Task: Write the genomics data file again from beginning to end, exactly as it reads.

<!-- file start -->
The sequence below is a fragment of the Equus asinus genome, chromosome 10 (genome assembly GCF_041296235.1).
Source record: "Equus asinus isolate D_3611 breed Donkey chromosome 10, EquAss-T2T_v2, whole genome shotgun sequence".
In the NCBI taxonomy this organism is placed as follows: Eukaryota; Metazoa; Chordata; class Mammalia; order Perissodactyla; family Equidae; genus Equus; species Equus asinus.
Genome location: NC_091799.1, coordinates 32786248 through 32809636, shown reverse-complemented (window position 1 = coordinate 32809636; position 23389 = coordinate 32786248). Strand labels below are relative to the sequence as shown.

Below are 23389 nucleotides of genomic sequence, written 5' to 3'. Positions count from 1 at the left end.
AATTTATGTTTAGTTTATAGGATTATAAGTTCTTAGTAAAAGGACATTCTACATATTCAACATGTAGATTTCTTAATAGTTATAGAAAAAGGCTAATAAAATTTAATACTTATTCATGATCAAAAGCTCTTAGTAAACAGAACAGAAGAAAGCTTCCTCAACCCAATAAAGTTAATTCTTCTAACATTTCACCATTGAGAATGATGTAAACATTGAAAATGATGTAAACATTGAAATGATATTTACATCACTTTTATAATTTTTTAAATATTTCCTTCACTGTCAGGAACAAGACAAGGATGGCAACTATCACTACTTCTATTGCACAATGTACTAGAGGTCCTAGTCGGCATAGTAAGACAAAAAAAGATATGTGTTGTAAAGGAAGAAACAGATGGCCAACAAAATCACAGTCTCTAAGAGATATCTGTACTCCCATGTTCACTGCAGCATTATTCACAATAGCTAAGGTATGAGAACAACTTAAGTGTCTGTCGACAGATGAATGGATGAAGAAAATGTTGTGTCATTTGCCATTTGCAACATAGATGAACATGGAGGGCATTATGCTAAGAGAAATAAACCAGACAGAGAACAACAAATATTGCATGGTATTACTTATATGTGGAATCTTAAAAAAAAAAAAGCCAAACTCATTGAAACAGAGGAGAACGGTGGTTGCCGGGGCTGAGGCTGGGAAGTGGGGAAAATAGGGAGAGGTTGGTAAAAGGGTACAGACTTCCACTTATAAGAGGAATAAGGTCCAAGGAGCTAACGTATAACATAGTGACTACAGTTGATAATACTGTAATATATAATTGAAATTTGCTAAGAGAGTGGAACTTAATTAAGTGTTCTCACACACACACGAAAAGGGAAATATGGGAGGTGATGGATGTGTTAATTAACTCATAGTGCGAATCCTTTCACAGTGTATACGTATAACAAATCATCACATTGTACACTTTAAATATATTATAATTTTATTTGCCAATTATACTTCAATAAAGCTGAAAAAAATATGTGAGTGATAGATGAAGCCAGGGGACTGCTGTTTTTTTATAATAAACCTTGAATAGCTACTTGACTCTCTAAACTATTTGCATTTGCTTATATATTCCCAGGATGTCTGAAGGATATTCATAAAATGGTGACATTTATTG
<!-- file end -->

The sequence below is a fragment of the Equus asinus genome, chromosome 10 (genome assembly GCF_041296235.1).
Source record: "Equus asinus isolate D_3611 breed Donkey chromosome 10, EquAss-T2T_v2, whole genome shotgun sequence".
In the NCBI taxonomy this organism is placed as follows: Eukaryota; Metazoa; Chordata; class Mammalia; order Perissodactyla; family Equidae; genus Equus; species Equus asinus.
Genome location: NC_091799.1, coordinates 32786248 through 32809636, shown reverse-complemented (window position 1 = coordinate 32809636; position 23389 = coordinate 32786248). Strand labels below are relative to the sequence as shown.

Below are 23389 nucleotides of genomic sequence, written 5' to 3'. Positions count from 1 at the left end.
AATTTATGTTTAGTTTATAGGATTATAAGTTCTTAGTAAAAGGACATTCTACATATTCAACATGTAGATTTCTTAATAGTTATAGAAAAAGGCTAATAAAATTTAATACTTATTCATGATCAAAAGCTCTTAGTAAACAGAACAGAAGAAAGCTTCCTCAACCCAATAAAGTTAATTCTTCTAACATTTCACCATTGAGAATGATGTAAACATTGAAAATGATGTAAACATTGAAATGATATTTACATCACTTTTATAATTTTTTAAATATTTCCTTCACTGTCAGGAACAAGACAAGGATGGCAACTATCACTACTTCTATTGCACAATGTACTAGAGGTCCTAGTCGGCATAGTAAGACAAAAAAAGATATGTGTTGTAAAGGAAGAAACAGATGGCCAACAAAATCACAGTCTCTAAGAGATATCTGTACTCCCATGTTCACTGCAGCATTATTCACAATAGCTAAGGTATGAGAACAACTTAAGTGTCTGTCGACAGATGAATGGATGAAGAAAATGTTGTGTCATTTGCCATTTGCAACATAGATGAACATGGAGGGCATTATGCTAAGAGAAATAAACCAGACAGAGAACAACAAATATTGCATGGTATTACTTATATGTGGAATCTTAAAAAAAAAAAAGCCAAACTCATTGAAACAGAGGAGAACGGTGGTTGCCGGGGCTGAGGCTGGGAAGTGGGGAAAATAGGGAGAGGTTGGTAAAAGGGTACAGACTTCCACTTATAAGAGGAATAAGGTCCAAGGAGCTAACGTATAACATAGTGACTACAGTTGATAATACTGTAATATATAATTGAAATTTGCTAAGAGAGTGGAACTTAATTAAGTGTTCTCACACACACACGAAAAGGGAAATATGGGAGGTGATGGATGTGTTAATTAACTCATAGTGCGAATCCTTTCACAGTGTATACGTATAACAAATCATCACATTGTACACTTTAAATATATTATAATTTTATTTGCCAATTATACTTCAATAAAGCTGAAAAAAATATGTGAGTGATAGATGAAGCCAGGGGACTGCTGTTTTTTTATAATAAACCTTGAATAGCTACTTGACTCTCTAAACTATTTGCATTTGCTTATATATTCCCAGGATGTCTGAAGGATATTCATAAAATGGTGACATTTATTG